Roslovic, who was the most productive of the three players during the condensed campaign last season, has seen his offensive totals drop dramatically (six goals, 16 points in 38 games compared to 12 goals, 34 points in 48 games last season).
His ice time is also down roughly four-and-a-half minutes.
Another pending RFA, there is a sense that Roslovic could be available via trade and his future with his hometown team is very much up in the air.
So while it’s apparent more time is needed to deliver a full evaluation of the trade in question, the facts are that Roslovic wasn’t going to play another game for the Jets and Laine had gotten to the point where he was also ready for a fresh start.
With that as a backdrop, Dubois represents a strong return and that value is only going to be enhanced once the Jets are able to lock him up on a long-term deal.
Are there times when the Jets miss Laine’s game-breaking finishing ability?
Not many players can score 44 goals as a 19 year old - or deliver 140 markers in 306 games for the Jets franchise.
But Dubois wasn’t acquired to be Laine or to fully replace his goal-scoring prowess, he was the target in the trade because of the skill set he possessed.
Dubois is doing his part to become an impact player the Jets projected him to be and it’s becoming more apparent by the day that his best hockey is ahead of him and not in the rearview mirror.
That brings us back to Sunday, when the Jets closed out a stretch of eight consecutive road games and a critical four-game stretch that yielded only two of eight available points (0-2-2).
When it comes to the blueprint for how the Jets would actually like to play with more consistency, the Jets checked a lot of the important boxes on Sunday.
Despite playing on consecutive days - and with puck drop roughly 22 hours apart - the Jets played with pace, they were physical, they won the special teams battle 1-0 (despite having only one power play compared to the Penguins four) and they got a brilliant goaltending performance from Connor Hellebuyck, who finished with 36 saves and turned aside two of three during the penalty-shot contest.
The Jets even built a 2-0 cushion.
So what happened?
Well, Evgeni Malkin banked a pass in off the skate of linemate Kasperi Kapanen in the third period and just nine seconds later, Jeff Carter knocked down an attempted clearing attempt by Hellebuyck and then banked his shot in off the pad and in to even the score.
“It was kind of a weird play where myself and their forward were getting there at the same time. I think Helly felt a little bit of pressure,” said Jets defenceman Brenden Dillon. “He played a heck of a game, it’s just one of those things. Their forward made a good read going down on the far side. I think Helly said he got a piece of it, but just not enough. One of those weird plays that may happen again one out of however many times. Just hope it won’t happen again.”
Hellebuyck explained how he viewed the play in real time.
“I just had a late decision, because it looked like it was going to be icing for a second,” said Hellebuyck, who has started 11 consecutive games, 25 of the past 27 and 32 of 38 overall. “Then when I finally decided my only play was to rip it behind the net, they just had a guy wide open right there. Just seems kind of like my luck right now. I’m getting fanned on, I’m getting tipped on, I’m putting pucks right on their tape I guess if you want to call it that. I don’t think that was a mistake per se.”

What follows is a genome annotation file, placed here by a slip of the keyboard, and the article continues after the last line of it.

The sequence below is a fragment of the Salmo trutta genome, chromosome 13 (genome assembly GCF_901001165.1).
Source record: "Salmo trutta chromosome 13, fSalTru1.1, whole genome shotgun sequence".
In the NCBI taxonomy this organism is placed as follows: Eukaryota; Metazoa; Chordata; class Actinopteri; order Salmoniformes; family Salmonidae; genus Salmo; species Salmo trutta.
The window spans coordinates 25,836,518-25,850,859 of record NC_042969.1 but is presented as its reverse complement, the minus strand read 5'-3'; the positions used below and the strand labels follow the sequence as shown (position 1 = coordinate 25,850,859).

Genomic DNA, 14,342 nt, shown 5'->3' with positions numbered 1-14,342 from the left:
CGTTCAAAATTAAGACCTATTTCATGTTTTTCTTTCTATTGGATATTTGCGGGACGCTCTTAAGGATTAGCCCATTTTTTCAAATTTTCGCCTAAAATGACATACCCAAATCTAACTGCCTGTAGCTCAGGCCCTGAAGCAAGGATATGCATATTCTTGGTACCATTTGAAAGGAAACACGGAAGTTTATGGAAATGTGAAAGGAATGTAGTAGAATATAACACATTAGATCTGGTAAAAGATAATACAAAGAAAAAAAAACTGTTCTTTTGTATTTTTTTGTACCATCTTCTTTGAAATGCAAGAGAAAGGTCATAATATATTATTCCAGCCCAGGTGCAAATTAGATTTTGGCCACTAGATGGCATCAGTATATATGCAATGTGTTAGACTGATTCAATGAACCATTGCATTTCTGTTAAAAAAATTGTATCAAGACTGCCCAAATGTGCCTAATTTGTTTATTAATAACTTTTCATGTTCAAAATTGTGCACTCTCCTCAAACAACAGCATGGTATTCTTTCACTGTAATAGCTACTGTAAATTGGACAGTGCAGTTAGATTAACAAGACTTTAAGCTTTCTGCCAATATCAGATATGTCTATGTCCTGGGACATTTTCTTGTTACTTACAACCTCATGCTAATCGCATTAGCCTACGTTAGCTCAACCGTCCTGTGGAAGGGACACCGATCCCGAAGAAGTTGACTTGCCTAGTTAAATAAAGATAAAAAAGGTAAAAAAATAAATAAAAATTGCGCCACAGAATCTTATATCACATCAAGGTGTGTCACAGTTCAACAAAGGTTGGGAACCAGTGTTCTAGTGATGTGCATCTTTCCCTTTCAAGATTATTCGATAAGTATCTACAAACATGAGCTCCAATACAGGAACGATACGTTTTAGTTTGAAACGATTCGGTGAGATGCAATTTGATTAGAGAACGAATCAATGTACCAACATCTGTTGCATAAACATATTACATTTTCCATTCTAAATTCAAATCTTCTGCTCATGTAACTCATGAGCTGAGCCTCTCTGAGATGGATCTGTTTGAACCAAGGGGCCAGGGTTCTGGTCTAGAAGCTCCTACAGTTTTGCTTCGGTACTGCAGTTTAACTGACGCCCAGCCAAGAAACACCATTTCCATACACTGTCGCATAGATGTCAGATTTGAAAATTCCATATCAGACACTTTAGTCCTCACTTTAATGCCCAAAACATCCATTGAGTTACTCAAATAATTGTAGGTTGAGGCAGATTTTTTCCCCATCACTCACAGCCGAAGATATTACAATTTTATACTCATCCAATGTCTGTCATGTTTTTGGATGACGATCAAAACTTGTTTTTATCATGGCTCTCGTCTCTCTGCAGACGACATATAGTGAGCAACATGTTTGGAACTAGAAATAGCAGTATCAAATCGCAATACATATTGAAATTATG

This nine-second lapse cost the Jets a valuable point at a time when they can't really afford to leave many on the table, as one of a cluster of teams battling for a wild-card berth.
With four games to go before the All-Star break, there’s a sense of urgency within the group that is palpable.
“Well, I can only speak for myself and I know the coaches are doing everything they can to get us playing the right way and getting us buying in and getting this team game going. I know everyone wants it in the locker room but for myself, I’m feeling the pressure,” said Hellebuyck. “We’re running out of time and running out of games because…right around now is the time teams keep on winning. Good teams start pulling away and if you’re not with that mix, you’re going to hang yourself out (to dry) quite fast. The time is now.”
Jets interim head coach Dave Lowry isn’t concerned about his group being negatively impacted by the prospect of feeling a little bit of heat.
“You should have pressure to win hockey games. It doesn't matter where you are or what point you are in the season,” said Lowry. “We're in a business where you're paid to win and your challenge is it's a tough league to win in. Yeah, there's urgency but for us, our mindset has to be we can't look at the end -- we have to look at where we are today.
“The only thing we can control is the game that we play that day. You look at the broad spectrum and you look where you are in the standings. The reality is is we've just got to start finding ways to win a couple hockey games and we squeeze ourselves right back in.”